Aliko Dangote, $25 billion – Nigeria
Mohammed Al-Amoudi, $15.3 billion – Saudi Arabia
Mike Adenuga, $4.6 billion – Nigeria
Isabel Dos Santos, $3.7 billion – Angola
Patrice Motsepe, $2.9 billion – South Africa
Oprah Winfrey, $2.9 billion – America
Folorunsho Alakija, $2.5 billion – Nigeria
Abdulsamad Rabiu, $1.2 billion – Nigeria
Mohammed Ibrahim, $1.1 billion – Britain

0.5% of the billionaires of the world are people of color. (Nigeria seems to be rich in the genes.) Two of the nine are women. Isabel Dos Santos is the daughter of Angola’s President José Eduardo dos Santos. In some few cases the genetic predisposition to wealth also predisposes one to political power (see Penny Pritzker above). Everyone knows who Oprah is.

One of the most remarkable aspects of the genetic predisposition to billionairehood is that one of the most common concurrent genetic predispositions these people have is to being, at least nominally, Christian. Which is strange because, according to at least one explanation of the tenets of their religion, perhaps they should not be rich at all.

When Jesus saw the crowds, he went up the mountain; and after he sat down, his disciples came to him. Then he began to speak, and taught them, saying:
• Blessed are the poor in spirit, for theirs is the kingdom of heaven.
• Blessed are those who mourn, for they will be comforted.
• Blessed are the meek, for they will inherit the earth.
• Blessed are those who hunger and thirst for righteousness, for they will be filled.
• Blessed are the merciful, for they will receive mercy.
• Blessed are the pure in heart, for they will see God.
• Blessed are the peacemakers, for they will be called children of God.
• Blessed are those who are persecuted for righteousness’ sake, for theirs is the kingdom of heaven.
• Blessed are you when people revile you and persecute you and utter all kinds of evil against you falsely on my account. Rejoice and be glad, for your reward is great in heaven, for in the same way they persecuted the prophets who were before you.

I’m not suggesting that the genetic predisposition to wealth means a priori that one cannot be “poor in spirit,” or “meek,” or “peacemakers,” or “persecuted,” only that I, in my limited experience, have seen little evidence of it. I don’t mean to judge, but to question. How does all of this fit together?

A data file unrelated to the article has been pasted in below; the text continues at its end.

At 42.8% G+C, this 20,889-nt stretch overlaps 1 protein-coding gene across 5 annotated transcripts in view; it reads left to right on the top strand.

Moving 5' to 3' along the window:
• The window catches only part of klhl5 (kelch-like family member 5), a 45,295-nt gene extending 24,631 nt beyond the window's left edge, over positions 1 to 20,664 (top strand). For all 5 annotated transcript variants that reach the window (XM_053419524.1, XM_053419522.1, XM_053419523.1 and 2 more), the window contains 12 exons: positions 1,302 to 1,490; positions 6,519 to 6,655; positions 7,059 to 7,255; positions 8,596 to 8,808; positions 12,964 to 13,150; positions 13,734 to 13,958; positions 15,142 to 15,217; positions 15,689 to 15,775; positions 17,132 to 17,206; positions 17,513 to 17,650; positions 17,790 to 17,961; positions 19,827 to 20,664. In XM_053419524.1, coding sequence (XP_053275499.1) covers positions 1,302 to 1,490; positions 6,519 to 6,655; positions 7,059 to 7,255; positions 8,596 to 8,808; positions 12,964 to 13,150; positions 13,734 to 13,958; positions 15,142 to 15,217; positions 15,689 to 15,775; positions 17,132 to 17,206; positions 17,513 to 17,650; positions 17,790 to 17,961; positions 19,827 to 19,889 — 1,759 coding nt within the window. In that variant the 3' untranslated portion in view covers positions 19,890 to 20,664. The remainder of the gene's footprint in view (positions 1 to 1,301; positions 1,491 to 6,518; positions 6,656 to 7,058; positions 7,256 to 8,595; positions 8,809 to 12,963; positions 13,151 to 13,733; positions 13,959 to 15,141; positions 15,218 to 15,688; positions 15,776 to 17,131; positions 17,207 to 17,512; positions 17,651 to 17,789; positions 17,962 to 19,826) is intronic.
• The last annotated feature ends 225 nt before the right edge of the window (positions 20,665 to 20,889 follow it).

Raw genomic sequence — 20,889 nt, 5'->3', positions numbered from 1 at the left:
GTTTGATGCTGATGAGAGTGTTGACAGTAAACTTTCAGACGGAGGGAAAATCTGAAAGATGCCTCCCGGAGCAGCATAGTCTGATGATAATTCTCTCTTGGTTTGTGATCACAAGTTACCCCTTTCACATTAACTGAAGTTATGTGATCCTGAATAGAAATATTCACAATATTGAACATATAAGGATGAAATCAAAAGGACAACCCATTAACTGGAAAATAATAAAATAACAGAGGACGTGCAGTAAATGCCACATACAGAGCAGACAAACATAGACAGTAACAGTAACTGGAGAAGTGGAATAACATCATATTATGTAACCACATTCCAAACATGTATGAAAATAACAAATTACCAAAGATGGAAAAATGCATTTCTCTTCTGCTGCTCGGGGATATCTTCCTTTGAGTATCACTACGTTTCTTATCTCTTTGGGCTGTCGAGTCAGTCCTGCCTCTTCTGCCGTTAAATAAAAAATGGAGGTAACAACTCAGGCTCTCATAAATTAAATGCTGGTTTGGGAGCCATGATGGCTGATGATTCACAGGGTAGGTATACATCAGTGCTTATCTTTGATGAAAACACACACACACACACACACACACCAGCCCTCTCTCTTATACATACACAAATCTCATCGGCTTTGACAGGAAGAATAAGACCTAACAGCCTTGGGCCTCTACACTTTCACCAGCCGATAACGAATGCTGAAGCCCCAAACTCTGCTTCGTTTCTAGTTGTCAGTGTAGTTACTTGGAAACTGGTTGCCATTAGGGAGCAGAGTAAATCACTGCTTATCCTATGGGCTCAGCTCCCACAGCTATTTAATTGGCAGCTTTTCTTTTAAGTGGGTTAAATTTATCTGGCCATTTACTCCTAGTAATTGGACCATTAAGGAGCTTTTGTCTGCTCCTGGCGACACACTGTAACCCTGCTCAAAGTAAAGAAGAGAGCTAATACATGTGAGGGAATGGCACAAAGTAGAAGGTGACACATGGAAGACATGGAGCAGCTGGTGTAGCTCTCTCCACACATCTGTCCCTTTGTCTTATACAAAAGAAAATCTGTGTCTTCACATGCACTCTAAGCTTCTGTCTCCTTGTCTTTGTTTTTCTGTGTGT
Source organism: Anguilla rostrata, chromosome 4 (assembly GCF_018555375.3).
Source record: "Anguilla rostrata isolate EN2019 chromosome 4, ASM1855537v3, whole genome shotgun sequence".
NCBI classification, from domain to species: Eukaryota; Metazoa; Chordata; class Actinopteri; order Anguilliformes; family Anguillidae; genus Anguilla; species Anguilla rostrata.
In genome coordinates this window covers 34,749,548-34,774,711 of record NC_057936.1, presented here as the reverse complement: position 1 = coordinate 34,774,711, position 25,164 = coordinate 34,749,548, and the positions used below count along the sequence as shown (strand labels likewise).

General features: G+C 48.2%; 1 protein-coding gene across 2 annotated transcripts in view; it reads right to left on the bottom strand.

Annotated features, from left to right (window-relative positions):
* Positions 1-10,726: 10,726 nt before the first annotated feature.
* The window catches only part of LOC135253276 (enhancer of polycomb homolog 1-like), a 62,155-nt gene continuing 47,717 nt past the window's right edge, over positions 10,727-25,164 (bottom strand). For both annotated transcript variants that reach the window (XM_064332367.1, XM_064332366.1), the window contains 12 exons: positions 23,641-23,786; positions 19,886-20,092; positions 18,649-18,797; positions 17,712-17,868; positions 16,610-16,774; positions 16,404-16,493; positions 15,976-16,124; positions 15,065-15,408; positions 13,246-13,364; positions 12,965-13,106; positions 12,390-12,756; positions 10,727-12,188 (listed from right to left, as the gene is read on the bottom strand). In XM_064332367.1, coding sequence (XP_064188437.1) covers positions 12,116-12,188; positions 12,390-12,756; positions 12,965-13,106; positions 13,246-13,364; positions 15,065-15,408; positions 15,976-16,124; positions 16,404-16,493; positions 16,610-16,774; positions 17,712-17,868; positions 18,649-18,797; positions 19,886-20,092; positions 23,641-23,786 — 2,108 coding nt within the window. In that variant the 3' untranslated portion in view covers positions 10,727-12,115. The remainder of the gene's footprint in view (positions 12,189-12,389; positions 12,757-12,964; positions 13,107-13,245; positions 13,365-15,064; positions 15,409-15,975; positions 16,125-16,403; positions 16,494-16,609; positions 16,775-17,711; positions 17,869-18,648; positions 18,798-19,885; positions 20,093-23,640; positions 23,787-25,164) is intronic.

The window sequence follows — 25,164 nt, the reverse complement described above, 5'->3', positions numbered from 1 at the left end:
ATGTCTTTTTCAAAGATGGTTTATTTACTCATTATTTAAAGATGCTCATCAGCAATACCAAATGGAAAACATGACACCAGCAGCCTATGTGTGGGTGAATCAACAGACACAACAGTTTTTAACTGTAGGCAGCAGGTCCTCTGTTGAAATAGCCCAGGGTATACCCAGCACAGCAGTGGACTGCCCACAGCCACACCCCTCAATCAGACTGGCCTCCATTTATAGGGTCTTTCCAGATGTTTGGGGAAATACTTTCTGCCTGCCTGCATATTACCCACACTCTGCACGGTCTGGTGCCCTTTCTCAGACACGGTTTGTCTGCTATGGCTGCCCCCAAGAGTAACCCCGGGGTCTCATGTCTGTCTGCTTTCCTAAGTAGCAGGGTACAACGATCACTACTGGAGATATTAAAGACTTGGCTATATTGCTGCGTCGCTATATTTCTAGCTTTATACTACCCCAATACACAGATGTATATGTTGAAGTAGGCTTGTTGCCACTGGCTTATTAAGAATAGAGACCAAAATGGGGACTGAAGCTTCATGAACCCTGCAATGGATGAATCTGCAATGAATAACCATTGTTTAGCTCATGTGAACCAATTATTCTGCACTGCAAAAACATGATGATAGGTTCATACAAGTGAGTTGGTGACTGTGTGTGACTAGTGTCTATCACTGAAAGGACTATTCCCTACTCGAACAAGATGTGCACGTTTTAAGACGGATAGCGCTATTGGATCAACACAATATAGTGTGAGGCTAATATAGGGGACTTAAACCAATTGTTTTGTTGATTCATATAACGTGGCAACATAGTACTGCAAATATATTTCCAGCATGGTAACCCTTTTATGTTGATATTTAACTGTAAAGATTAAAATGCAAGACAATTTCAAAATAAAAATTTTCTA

The Christ of the Christian religion is recorded as saying the “meek” (can I equate them with those who are not genetically predisposed to wealth and power) will inherit the earth. Ellen Hinsey says that will happen only when “the final pilgrimage is done.” I wonder when that will be.

“The Multitude,” by Ellen Hinsey (born 1960 in Boston)

Standing at the edge is the great Multitude.

They inch forward in their rags and hunger.
Their movement along the ground lifts
the sound of ancestral migrations.

They are carrying the dark water of need
in their eyes; they are carrying the first
vowels, the first consonants,

But their mouths are silent, and watchful.

And the great scavenging wings hang over them;
the raven eyes hunting among the muteness
of the winding cortege.

Beside them are the pools filled with the specters
of famine, civil war, drought—

They become one body, a muscle of need.
A testament of want.

And night—which is always upon them—rides them
like the wild horses of the storm-filled plains.

They will inherit the earth only when the final
pilgrimage is done.

For in this life, the crystal lake and the great sword
of understanding, raised high, will not show
them mercy.

Far off, in the West, a light burns brightly. But
it is not for them.
(written 2013—not yet published)

An interesting field of study, genetics.

when the final pilgrimage is done

when the final
pilgrimage is done